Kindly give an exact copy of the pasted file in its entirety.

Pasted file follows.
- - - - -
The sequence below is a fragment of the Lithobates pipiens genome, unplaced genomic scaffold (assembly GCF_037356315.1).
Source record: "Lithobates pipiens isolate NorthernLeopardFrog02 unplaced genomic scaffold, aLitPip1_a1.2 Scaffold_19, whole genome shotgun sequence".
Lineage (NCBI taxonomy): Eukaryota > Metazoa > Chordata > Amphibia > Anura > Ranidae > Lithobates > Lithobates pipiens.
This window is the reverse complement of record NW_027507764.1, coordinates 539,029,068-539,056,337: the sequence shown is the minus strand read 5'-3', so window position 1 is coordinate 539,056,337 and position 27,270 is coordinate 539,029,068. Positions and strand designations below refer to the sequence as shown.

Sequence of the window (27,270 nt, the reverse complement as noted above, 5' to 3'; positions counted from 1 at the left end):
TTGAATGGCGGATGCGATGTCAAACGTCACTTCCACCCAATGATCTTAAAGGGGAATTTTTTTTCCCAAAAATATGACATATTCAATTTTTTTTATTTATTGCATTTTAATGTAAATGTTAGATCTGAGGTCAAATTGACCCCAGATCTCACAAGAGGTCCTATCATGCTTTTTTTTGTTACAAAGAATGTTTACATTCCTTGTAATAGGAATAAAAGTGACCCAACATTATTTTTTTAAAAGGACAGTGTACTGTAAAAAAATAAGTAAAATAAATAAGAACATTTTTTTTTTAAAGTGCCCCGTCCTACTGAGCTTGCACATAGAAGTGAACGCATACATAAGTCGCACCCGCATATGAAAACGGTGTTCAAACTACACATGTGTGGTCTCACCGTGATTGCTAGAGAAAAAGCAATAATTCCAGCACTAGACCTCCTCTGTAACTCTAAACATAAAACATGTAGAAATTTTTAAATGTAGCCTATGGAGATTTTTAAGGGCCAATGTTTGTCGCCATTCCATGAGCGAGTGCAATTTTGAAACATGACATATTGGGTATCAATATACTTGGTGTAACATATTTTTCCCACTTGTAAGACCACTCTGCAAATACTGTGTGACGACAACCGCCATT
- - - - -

The sequence below is a fragment of the Lithobates pipiens genome, unplaced genomic scaffold (assembly GCF_037356315.1).
Source record: "Lithobates pipiens isolate NorthernLeopardFrog02 unplaced genomic scaffold, aLitPip1_a1.2 Scaffold_19, whole genome shotgun sequence".
Lineage (NCBI taxonomy): Eukaryota > Metazoa > Chordata > Amphibia > Anura > Ranidae > Lithobates > Lithobates pipiens.
This window is the reverse complement of record NW_027507764.1, coordinates 539,029,068-539,056,337: the sequence shown is the minus strand read 5'-3', so window position 1 is coordinate 539,056,337 and position 27,270 is coordinate 539,029,068. Positions and strand designations below refer to the sequence as shown.

Sequence of the window (27,270 nt, the reverse complement as noted above, 5' to 3'; positions counted from 1 at the left end):
TTGAATGGCGGATGCGATGTCAAACGTCACTTCCACCCAATGATCTTAAAGGGGAATTTTTTTTCCCAAAAATATGACATATTCAATTTTTTTTATTTATTGCATTTTAATGTAAATGTTAGATCTGAGGTCAAATTGACCCCAGATCTCACAAGAGGTCCTATCATGCTTTTTTTTGTTACAAAGAATGTTTACATTCCTTGTAATAGGAATAAAAGTGACCCAACATTATTTTTTTAAAAGGACAGTGTACTGTAAAAAAATAAGTAAAATAAATAAGAACATTTTTTTTTTAAAGTGCCCCGTCCTACTGAGCTTGCACATAGAAGTGAACGCATACATAAGTCGCACCCGCATATGAAAACGGTGTTCAAACTACACATGTGTGGTCTCACCGTGATTGCTAGAGAAAAAGCAATAATTCCAGCACTAGACCTCCTCTGTAACTCTAAACATAAAACATGTAGAAATTTTTAAATGTAGCCTATGGAGATTTTTAAGGGCCAATGTTTGTCGCCATTCCATGAGCGAGTGCAATTTTGAAACATGACATATTGGGTATCAATATACTTGGTGTAACATATTTTTCCCACTTGTAAGACCACTCTGCAAATACTGTGTGACGACAACCGCCATT